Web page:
However, I read a book yesterday that I felt like reviewing, so I figured I’d go with the feeling. The book is The Erotic Secrets of a French Maid by Lisa Cach.

After an unsuccessful search for her dream job in architecture, Emma Mayson becomes a maid for an incredibly handsome, wealthy entrepeneur. But Russell Carrick is also a total workaholic who has lost his zest for life–or has he just misplaced it? Setting aside her feather duster and her inhibitions, Emma rekindles her employer’s passion with a fantasy world of boundless pleasure. But then the unthinkable happens: She falls for him. Can she make Russell see her as more than a plaything?

I believe I got this book because of a review Wendy did. I couldn’t find it at her blog, though, so I could be wrong. Whoever recommended it, I’m grateful. It’s an enjoyable read.

The book title is a bit of a misnomer. Emma is not a French maid, although she affects an accent at one point in the story. Instead, we get a nice romance about a couple whose relationship starts with sex and develops into something more.

The way the sex starts is a bit contrived, but I found it a bit amusing as well with its wordplay that makes sense to each participant but leads to a complete misunderstanding.

What I enjoyed most about the story, though, is the combination of spicy sex with a story and characters I can care about. (Can you tell I’ve become a bit burned out on the genre lately?) I also appreciated the fact that neither Russ nor Mandy finds their sex entirely fulfilling until they drop the trappings and let their emotions become involved.

Some writers tend to write the same kinds of stories; others write a broad variety. Cach is the latter. The Erotic Secrets of a French Maid offers a good story, one I wanted to think (and write) about once I finished reading it. 4 out of 5.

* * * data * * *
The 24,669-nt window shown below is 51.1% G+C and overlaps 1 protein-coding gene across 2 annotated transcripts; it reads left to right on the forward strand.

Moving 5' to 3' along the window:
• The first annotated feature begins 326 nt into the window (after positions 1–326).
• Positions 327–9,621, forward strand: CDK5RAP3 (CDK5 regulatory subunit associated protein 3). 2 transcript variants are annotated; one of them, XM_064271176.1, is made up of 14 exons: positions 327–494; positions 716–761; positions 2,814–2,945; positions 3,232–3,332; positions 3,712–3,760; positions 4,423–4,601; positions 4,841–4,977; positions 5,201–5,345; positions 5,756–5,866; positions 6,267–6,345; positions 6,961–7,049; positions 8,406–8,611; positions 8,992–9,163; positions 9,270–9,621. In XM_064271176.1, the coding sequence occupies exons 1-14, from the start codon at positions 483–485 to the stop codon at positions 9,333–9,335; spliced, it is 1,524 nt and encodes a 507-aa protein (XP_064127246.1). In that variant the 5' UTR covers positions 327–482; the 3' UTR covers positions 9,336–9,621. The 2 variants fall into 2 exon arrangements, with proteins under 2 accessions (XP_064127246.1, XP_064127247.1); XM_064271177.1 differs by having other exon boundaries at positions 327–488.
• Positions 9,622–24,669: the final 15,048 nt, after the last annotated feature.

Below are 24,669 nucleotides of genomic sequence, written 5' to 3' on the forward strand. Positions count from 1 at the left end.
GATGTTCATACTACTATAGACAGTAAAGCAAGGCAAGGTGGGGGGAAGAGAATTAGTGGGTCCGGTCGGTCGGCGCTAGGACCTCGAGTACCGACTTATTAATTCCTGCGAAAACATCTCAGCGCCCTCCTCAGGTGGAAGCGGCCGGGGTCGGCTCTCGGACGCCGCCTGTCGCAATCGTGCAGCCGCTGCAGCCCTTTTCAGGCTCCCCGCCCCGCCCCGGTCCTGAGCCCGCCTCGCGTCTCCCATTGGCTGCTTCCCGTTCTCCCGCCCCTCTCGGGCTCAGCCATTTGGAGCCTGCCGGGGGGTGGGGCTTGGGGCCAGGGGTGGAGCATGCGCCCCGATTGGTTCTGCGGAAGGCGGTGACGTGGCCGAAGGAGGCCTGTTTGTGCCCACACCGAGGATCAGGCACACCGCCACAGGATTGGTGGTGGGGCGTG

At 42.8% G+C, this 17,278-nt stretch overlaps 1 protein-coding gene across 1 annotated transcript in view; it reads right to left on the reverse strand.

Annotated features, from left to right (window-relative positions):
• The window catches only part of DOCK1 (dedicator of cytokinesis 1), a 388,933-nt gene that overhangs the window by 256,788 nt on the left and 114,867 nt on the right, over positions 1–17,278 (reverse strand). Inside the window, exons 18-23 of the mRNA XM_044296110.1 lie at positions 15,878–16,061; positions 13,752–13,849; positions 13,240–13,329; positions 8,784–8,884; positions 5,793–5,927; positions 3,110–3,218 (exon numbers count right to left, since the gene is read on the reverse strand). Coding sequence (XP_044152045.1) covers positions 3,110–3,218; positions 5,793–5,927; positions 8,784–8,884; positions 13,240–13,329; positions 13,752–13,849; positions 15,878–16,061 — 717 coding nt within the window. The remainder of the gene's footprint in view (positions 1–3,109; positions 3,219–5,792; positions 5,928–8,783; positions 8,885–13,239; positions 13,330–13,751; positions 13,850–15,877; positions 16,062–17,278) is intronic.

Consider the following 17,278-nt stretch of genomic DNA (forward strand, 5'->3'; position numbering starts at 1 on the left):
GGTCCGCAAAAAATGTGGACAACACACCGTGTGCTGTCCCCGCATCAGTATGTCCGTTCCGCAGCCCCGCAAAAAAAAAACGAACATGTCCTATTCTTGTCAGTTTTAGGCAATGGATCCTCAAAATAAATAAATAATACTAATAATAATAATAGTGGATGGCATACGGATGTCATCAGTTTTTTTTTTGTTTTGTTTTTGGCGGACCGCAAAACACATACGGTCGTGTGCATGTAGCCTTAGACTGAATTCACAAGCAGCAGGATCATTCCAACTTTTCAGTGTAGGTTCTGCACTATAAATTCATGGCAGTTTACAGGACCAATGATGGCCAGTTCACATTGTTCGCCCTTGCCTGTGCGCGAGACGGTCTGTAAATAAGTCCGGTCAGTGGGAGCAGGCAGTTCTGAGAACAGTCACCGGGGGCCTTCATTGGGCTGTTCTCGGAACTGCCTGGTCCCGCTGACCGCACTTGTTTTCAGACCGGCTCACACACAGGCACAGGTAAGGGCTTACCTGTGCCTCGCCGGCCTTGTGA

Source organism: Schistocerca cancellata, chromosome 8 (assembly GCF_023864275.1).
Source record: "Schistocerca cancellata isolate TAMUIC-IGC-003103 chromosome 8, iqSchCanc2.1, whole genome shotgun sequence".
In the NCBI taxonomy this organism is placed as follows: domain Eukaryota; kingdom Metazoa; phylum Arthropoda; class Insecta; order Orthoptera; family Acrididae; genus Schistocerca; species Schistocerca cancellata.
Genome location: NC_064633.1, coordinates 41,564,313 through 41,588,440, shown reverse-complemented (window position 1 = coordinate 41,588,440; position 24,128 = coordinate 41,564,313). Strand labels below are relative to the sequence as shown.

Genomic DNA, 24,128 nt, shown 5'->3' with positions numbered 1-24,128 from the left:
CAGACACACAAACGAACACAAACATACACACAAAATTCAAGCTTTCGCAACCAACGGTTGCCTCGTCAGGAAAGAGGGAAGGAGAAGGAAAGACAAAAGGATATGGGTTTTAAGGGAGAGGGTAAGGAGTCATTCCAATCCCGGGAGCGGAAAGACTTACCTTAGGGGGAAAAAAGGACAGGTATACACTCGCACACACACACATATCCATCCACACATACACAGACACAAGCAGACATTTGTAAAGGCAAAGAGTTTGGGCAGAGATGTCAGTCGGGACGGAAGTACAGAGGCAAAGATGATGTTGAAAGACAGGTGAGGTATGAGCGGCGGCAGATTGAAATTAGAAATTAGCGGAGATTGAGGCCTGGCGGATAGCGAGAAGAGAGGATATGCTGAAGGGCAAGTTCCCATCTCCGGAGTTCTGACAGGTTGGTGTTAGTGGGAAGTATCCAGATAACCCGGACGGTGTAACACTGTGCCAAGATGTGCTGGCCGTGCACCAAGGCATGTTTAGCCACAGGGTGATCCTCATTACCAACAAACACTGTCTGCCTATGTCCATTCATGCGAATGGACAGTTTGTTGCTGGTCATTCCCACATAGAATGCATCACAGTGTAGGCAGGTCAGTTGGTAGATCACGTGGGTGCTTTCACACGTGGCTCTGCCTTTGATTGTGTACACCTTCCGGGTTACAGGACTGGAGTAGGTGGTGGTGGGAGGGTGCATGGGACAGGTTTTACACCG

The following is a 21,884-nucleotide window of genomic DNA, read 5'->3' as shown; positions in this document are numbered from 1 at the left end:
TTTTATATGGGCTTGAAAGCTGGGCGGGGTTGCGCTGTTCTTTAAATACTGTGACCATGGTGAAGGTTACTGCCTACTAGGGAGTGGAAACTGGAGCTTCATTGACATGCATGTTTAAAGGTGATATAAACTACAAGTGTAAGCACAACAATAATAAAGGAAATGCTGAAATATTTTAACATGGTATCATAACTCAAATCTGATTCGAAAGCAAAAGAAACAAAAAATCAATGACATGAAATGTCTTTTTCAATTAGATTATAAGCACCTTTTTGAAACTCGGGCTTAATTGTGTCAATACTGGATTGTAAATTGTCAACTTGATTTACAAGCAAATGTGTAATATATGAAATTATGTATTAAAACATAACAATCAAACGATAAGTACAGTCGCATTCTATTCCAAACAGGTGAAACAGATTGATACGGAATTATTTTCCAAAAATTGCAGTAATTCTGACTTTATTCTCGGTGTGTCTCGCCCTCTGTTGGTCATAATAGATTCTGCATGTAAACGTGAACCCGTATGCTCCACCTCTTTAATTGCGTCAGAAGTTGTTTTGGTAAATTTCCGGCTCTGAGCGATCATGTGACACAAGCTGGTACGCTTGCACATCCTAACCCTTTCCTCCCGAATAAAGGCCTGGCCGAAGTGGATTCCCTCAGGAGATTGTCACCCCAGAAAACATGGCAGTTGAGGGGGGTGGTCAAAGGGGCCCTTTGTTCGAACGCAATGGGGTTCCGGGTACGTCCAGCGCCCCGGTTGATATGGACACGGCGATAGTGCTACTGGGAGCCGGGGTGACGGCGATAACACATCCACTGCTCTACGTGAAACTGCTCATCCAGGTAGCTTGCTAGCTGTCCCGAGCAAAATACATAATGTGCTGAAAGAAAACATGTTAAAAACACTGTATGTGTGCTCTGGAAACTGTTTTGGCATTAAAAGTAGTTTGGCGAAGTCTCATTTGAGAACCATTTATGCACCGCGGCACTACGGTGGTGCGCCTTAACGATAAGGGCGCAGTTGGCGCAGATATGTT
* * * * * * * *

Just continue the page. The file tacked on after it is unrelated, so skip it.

Identity: Unknown

Identity Unknown

Amongst the hundreds of my TBR books are books I’ve been saving because I don’t want to have read all the books by (fill in the blank) author. Since I’ve been in a reading slump, I decided to pick up one of these books—Identity: Unknown by Suzanne Brockmann.

What He Remembered
His clothing size

What He Didn’t Remember
Everything else.

Navy SEAL Mitchell Shaw woke up one morning with no clue as to who he was. And the items hidden in his possession were no help—an address, along with a .22 caliber side arm. The address led him to the Lazy 8 Ranch—and its beautiful manager, Becca Keyes, who made him believe he might have a future. Even if he wasn’t sure about his past.

The gun was another story altogether . . .

I’ve saved a few of Brockmann’s Team Ten series so I could enjoy them later. It was the perfect choice to help me out of my slump. I love a good amnesia story, and this was one was very good. The reason for Mitch’s amnesia was believable, and his feeling of disorientation was well depicted.

Mitch is one of the more aloof men in this series. Losing his memory makes him reach out to someone in a way he wouldn’t have done otherwise.

Identity: Unknown offers a nice romance, a compact story, and the right balance of suspense: 4 out of 5. Just the kind of book I needed.

30 Days of Night

30 Days of Night

Since I started going to Free Comic Book Day with my sister every year, I’ve become interested in graphic novels. This year, however, my interest has spiked, so I thought I’d add reviews here. First up: 30 Days of Night by Steve Niles.

In a sleepy, secluded Alaska town called Barrow, the sun sets and doesn’t rise for over thirty consecutive days and nights. From the darkness, across the frozen wasteland, an evil will come that will bring the residents of Barrow to their knees. The only hope for the town is the Sheriff and Deputy, a husband and wife who are torn between their own survival and saving the town they love.